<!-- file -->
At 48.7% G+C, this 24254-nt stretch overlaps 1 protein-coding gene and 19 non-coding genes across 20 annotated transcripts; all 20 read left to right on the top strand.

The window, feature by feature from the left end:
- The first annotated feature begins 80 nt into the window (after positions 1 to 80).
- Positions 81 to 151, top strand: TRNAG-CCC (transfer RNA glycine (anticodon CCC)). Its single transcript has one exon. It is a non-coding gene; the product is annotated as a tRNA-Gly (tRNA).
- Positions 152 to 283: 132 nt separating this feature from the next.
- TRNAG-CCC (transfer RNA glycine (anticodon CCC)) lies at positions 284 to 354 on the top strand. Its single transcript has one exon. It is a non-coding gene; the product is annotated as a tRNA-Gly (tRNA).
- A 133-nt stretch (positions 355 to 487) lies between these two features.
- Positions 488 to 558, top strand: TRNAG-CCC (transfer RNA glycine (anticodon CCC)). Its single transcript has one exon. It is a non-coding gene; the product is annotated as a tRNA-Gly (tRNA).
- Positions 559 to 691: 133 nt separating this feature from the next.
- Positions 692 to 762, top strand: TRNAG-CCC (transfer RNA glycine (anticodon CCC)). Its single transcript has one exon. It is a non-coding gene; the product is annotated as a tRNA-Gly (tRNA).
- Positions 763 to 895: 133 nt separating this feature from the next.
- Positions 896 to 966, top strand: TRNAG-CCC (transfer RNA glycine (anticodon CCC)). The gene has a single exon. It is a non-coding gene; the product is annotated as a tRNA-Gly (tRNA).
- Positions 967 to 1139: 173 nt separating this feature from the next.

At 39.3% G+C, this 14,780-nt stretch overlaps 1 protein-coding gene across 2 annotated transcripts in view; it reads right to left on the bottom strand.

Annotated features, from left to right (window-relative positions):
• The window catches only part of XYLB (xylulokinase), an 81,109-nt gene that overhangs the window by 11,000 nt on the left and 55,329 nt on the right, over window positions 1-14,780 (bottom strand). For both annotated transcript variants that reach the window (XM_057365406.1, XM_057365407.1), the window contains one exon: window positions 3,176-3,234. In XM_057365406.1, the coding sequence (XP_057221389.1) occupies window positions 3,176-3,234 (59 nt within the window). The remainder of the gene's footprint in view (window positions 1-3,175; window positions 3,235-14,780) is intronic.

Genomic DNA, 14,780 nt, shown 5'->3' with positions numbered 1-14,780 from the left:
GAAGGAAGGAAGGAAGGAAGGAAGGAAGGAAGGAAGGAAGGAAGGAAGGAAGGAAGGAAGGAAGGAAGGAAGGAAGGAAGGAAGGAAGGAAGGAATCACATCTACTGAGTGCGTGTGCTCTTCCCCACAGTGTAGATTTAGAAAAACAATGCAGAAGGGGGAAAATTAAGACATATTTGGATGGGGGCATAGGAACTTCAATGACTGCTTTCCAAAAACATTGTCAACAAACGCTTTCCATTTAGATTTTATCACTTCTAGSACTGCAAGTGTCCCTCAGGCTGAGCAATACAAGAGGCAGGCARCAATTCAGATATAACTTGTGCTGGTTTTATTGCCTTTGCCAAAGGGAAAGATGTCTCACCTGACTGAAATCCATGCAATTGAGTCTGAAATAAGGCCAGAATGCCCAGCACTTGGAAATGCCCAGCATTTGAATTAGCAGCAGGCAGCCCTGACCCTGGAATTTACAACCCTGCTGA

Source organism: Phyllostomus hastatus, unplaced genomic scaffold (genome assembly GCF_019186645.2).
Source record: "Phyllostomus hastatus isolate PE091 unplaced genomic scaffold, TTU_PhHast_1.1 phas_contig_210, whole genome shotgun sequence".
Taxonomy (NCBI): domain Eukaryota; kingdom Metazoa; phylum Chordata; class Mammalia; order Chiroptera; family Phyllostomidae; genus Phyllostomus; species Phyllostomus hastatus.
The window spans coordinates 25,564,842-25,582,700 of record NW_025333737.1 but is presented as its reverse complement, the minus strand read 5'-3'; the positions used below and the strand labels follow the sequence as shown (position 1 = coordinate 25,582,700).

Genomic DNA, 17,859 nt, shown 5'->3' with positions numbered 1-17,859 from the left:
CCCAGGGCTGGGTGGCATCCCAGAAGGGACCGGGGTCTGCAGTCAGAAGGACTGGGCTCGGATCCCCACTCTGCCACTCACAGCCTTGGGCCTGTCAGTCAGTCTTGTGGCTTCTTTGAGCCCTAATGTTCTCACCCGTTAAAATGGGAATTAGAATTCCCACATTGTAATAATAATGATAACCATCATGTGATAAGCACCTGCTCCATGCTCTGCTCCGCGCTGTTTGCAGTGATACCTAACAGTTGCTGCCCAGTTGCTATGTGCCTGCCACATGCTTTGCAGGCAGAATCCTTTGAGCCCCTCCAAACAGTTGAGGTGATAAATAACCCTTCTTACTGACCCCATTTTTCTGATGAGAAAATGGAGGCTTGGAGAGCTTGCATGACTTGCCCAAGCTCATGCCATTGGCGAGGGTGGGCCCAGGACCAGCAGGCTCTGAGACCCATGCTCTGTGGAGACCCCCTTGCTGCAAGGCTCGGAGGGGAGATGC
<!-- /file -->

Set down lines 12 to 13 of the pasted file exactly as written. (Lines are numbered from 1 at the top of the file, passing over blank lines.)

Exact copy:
- Positions 896 to 966, top strand: TRNAG-CCC (transfer RNA glycine (anticodon CCC)). The gene has a single exon. It is a non-coding gene; the product is annotated as a tRNA-Gly (tRNA).
- Positions 967 to 1139: 173 nt separating this feature from the next.